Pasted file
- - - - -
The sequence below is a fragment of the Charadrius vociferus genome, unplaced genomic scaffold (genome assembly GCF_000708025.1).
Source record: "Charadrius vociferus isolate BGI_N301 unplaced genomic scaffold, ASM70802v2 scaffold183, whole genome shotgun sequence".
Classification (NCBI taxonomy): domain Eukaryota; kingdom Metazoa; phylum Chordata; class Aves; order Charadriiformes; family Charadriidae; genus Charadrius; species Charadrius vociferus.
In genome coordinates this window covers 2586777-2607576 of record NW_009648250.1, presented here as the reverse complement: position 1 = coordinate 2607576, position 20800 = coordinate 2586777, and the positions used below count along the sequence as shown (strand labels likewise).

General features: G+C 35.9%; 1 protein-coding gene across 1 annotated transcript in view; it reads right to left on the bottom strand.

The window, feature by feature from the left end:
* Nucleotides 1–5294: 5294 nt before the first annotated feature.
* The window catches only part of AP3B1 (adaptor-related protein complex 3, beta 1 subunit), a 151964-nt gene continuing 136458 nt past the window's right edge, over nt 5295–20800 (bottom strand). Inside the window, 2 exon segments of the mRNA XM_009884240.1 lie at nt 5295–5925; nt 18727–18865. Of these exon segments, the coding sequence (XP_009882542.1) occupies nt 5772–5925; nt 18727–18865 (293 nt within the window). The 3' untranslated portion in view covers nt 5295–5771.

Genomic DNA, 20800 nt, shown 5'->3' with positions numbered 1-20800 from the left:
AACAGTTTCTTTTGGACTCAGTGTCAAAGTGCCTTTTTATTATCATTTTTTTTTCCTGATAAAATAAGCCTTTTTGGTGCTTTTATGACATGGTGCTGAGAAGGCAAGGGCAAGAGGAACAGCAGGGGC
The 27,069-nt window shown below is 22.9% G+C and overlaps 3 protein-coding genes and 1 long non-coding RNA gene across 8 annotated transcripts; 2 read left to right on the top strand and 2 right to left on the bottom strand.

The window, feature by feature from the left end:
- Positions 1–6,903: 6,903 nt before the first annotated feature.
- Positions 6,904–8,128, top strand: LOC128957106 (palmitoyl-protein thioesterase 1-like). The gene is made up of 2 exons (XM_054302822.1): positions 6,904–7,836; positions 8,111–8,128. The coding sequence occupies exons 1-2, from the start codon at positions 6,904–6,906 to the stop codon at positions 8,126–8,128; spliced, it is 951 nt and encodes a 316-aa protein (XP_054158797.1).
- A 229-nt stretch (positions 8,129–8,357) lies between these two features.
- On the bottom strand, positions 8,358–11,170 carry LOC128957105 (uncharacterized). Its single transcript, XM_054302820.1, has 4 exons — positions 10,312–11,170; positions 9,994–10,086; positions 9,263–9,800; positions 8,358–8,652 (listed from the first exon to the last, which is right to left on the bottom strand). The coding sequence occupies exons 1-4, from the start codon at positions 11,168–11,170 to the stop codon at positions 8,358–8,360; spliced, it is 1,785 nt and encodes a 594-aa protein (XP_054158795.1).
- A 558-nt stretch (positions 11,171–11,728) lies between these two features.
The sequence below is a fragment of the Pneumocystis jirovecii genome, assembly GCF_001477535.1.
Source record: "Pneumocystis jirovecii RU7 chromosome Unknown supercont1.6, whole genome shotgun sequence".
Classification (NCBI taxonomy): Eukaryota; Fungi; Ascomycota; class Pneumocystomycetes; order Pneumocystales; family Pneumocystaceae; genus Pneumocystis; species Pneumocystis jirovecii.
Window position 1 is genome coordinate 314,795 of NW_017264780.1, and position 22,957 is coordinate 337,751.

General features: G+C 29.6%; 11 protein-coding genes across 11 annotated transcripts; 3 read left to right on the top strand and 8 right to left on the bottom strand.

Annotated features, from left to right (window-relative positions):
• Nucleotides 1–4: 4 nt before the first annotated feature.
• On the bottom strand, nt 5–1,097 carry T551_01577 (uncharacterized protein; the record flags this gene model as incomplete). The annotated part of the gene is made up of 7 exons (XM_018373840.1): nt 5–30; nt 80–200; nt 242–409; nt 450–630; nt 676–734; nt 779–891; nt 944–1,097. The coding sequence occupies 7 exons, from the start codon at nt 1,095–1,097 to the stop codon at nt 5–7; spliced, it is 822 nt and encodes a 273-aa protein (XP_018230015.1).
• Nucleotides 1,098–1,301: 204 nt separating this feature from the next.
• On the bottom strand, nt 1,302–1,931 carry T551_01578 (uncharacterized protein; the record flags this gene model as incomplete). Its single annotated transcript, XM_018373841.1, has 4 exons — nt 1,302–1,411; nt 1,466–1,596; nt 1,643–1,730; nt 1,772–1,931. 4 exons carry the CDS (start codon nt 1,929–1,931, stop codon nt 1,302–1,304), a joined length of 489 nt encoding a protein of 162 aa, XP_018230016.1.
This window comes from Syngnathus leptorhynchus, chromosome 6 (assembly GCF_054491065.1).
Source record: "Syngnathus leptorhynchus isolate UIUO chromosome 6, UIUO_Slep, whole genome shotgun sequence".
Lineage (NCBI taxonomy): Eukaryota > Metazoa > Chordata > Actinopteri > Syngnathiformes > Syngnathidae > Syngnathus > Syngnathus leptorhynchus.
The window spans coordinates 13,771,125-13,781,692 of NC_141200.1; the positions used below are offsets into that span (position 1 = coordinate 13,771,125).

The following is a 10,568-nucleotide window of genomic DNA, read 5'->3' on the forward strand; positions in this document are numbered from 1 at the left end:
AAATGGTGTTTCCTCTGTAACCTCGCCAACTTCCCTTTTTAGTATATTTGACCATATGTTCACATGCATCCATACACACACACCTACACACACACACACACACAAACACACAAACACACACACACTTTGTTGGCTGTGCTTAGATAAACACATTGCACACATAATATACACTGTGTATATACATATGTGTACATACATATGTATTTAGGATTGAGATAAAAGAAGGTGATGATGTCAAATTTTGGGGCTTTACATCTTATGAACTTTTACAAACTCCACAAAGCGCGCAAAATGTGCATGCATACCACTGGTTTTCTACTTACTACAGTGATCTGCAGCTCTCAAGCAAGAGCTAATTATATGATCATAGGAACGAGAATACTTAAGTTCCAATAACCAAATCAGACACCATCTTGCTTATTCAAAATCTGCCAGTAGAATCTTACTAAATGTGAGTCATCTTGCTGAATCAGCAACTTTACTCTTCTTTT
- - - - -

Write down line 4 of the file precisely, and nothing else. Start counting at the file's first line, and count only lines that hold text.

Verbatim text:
In genome coordinates this window covers 2586777-2607576 of record NW_009648250.1, presented here as the reverse complement: position 1 = coordinate 2607576, position 20800 = coordinate 2586777, and the positions used below count along the sequence as shown (strand labels likewise).